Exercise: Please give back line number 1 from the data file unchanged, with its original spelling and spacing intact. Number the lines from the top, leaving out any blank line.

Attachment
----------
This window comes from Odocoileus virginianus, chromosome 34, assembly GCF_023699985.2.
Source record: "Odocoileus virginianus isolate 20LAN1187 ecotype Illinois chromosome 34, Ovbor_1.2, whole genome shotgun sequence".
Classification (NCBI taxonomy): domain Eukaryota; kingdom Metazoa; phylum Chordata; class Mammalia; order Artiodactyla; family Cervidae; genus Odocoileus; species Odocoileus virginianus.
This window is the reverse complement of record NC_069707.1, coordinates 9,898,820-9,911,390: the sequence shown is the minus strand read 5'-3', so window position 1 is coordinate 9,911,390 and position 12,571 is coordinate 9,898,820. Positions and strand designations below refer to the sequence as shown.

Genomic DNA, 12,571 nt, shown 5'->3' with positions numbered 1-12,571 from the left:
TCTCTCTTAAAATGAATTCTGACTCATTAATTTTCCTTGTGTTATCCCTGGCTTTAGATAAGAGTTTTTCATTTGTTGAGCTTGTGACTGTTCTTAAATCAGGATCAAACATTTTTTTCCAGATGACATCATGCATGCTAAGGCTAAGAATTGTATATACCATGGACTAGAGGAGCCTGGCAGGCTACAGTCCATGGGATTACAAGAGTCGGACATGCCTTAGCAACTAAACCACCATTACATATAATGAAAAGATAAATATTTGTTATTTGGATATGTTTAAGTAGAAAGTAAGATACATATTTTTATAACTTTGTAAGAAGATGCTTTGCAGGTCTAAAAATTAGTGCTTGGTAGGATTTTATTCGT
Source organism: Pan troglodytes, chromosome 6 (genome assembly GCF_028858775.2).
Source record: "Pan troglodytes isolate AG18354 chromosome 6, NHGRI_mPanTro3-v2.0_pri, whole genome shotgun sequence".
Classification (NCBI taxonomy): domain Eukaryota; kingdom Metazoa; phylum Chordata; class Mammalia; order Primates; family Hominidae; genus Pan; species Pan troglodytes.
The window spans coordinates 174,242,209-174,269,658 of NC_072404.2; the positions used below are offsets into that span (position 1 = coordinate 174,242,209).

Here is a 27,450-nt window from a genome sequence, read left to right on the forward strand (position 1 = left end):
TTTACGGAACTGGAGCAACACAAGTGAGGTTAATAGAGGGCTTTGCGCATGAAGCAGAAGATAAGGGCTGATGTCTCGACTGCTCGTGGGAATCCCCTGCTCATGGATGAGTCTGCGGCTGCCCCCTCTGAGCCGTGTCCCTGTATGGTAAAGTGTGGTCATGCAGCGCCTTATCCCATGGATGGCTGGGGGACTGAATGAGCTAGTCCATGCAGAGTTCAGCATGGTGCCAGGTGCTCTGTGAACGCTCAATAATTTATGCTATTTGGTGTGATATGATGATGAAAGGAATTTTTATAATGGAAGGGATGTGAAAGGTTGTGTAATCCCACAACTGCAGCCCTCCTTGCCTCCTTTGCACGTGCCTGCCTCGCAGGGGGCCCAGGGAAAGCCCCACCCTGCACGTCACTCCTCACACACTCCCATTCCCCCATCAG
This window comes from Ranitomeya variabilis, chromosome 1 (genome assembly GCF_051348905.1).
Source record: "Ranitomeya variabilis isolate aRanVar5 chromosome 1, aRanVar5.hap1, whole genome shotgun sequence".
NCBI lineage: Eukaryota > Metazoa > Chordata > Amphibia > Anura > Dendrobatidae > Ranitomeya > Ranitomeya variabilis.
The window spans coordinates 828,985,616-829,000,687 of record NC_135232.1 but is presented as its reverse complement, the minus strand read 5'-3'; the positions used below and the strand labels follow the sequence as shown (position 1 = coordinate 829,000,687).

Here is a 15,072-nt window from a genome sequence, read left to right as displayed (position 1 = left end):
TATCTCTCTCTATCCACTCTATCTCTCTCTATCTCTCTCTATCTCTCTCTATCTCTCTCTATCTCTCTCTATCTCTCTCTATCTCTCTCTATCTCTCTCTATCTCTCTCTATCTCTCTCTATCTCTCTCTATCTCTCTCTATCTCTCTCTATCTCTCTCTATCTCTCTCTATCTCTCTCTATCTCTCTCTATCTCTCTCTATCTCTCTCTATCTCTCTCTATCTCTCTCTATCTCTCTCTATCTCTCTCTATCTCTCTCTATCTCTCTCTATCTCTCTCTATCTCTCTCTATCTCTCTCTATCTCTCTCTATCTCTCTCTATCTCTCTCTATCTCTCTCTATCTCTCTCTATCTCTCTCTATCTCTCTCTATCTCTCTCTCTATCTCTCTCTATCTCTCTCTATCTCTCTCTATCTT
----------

This window comes from Odocoileus virginianus, chromosome 34, assembly GCF_023699985.2.